My apologies for seeding confusion. I did not intend for folks to
consider <div type=note> and <note> to be synonymous when I asked:
> Can someone please explain why the restrictions on the nesting of
> the <note> element is deemed a short-coming and calls out for an
> extension when <div type="note> is available?
My intent was to invite reflection on the possibility of reading from
placement a difference of kind (and encoding that difference at the
level of the element and try to do so at the level of attributes
<note type="extension"> as suggested by Syd).
Lou suggests the use of <ptr> to do some linking.
Would the use of the "corresp" be an alternative and appropriate way
linking <note> elements in some of the cases identified by Syd Bauman?
<l id="verse12" ana="note55" >this little line of verse<anchor
<note id="note34" corresp="anote34"> a note anchored to a spot....
<note id="note55" corresp="verse12"> a note connected to an element...
Any one have any experience processing documents marked up this way?
Compared to those using <ptr>?
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> From: Burnard Towers <[log in to unmask]>
> Subject: Re: note and type attribute
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> I offer some justification below for things-as-they-currently are with
> respect to these oft raised issues.
> 1. The discussion about <note> seems to confuse the physical placement of
> the note in the running (print) text with its ontological status as an
> annotation. Not surprisingly, since of course the <note> element as it is
> usually used conveys both at once. When we encode a <note> inline, we like
> to place it (as the Guidelines say) "at its point of attachment", and thus
> convey both the point of attachment (the place in the text which is being
> annotated) and the annotation itself economically with one element. This is
> usually fine in running text, but there are places where it is difficult or
> inconvenient to do so, such as the examples variously cited by Perry and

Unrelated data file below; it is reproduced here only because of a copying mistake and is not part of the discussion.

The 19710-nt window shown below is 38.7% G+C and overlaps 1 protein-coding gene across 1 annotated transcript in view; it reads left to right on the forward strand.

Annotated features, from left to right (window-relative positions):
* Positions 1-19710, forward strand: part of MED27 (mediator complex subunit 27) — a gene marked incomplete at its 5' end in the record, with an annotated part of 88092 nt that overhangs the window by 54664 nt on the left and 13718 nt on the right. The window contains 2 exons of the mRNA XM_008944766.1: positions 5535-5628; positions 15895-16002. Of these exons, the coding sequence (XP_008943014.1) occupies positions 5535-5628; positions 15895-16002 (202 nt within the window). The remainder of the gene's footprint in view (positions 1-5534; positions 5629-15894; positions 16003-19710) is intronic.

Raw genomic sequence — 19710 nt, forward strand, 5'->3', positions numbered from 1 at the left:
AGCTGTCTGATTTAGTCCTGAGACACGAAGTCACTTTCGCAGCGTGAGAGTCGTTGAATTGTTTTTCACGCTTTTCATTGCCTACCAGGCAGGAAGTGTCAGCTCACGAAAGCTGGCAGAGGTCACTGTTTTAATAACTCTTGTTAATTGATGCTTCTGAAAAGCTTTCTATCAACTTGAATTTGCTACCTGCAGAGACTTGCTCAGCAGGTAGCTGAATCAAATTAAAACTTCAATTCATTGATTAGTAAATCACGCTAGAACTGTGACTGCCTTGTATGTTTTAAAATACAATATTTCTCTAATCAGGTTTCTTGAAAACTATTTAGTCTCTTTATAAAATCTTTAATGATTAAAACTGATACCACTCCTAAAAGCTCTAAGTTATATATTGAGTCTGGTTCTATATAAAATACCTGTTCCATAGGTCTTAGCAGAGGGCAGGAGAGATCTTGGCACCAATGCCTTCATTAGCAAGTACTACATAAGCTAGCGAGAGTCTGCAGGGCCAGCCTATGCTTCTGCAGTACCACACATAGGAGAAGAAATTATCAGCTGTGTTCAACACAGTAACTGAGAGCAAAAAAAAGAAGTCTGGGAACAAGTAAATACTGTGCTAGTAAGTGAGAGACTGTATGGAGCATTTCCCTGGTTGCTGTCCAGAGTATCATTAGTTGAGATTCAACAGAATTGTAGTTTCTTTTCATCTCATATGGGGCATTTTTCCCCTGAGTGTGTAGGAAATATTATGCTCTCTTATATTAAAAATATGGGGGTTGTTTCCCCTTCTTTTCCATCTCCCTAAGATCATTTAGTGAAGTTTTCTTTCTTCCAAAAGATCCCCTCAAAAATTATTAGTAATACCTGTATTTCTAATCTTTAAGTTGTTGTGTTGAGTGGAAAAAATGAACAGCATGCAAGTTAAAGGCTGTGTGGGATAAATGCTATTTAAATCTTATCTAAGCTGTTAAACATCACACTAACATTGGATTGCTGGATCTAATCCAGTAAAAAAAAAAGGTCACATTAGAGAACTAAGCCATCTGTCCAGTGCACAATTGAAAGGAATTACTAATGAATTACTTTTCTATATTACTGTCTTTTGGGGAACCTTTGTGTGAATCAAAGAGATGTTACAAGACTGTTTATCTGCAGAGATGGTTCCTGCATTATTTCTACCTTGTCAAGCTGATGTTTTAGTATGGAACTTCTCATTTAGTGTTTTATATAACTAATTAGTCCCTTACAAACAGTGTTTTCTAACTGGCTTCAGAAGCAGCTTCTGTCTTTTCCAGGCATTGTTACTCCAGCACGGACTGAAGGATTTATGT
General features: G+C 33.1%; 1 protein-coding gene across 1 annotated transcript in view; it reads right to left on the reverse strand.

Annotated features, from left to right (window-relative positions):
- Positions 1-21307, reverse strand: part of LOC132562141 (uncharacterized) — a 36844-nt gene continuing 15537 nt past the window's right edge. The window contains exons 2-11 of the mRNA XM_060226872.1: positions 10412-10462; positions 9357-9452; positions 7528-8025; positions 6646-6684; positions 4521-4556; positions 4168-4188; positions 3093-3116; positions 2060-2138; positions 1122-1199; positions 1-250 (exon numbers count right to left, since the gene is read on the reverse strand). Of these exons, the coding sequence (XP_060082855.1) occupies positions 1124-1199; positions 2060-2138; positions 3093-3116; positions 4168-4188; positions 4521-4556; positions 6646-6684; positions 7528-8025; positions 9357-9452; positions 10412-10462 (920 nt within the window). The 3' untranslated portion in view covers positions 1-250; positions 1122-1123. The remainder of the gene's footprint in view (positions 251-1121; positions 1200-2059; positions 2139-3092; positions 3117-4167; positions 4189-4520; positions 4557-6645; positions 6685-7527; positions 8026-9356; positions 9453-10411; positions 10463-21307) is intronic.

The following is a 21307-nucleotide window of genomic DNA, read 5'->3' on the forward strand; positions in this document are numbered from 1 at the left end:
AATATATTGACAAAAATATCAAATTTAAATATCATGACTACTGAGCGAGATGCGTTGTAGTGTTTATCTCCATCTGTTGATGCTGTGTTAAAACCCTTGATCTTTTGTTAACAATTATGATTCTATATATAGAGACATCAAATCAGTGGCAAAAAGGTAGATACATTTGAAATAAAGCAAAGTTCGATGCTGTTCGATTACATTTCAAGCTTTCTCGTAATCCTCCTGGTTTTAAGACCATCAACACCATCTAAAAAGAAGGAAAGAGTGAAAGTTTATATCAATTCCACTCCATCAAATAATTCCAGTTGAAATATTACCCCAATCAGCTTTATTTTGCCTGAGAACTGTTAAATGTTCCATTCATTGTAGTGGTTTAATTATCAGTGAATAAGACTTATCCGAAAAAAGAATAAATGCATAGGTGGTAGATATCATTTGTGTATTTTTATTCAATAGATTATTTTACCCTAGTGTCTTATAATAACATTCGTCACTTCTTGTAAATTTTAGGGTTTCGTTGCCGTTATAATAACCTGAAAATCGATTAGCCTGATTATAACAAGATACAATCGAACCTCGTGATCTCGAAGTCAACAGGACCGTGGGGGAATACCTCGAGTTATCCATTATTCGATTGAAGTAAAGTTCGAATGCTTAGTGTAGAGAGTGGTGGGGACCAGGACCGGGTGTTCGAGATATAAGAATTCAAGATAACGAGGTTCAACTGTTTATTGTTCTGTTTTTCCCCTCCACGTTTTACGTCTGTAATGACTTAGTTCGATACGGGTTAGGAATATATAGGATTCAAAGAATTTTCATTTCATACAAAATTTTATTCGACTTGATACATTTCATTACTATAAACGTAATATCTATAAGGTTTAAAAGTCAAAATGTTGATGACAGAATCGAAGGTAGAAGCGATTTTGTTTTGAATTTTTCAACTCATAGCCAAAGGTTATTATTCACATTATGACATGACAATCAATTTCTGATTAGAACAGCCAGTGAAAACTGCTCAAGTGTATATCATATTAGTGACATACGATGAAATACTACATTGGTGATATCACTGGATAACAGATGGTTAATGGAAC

> The solution, for those who don't want to clutter up the m.Incl class, is to
> use two tags. Use a <ptr> with an appropriate value for its TYPE attribute
> to mark the point of attachment, and put the <note> somewhere else, probably
> with all the other <note>s in a special purpose <div>. Yes, this makes the
> processing a bit more complicated -- but then processing notes properly is
> *already* complicated anyway.
> 2. The TYPE attribute should not be global, as its use needs to be carefully
> controlled. It has no specific semantics: a <foo type="bar"> is any kind of
> subclass of <foo>. This has several implications. Firstly care should be
> taken not to use it simply to mean "it's like a foo but really it's a bar".
> (This is why suggesting that<note> is synomyous with <div type="note"> is
> just plain wrong, as Syd points out). Secondly, some elements cannot and
> should not take the TYPE attribute for the good reason that we already have
> ways of subclassifying them by using distinct element names. Thirdly, some
> elements have specifically-named attributes tied to a particular kind of
> subclassification: for example, <title> has a LEVEL attribute which is used
> to distinguish analytic, monographic, serials etc. If TYPE were allowed on
> <title> you can be sure that someone would use it instead of LEVEL to do the
> same thing.
> In general, TYPE is best used only on elements which are entirely generic
> (such as <div>, <seg> etc.) .
> I would be interested to see some specific cases where people have found it
> necessary to introduce it before I readily agreed that it should be made
> global. It's a very sharp weapon, and not a panacea!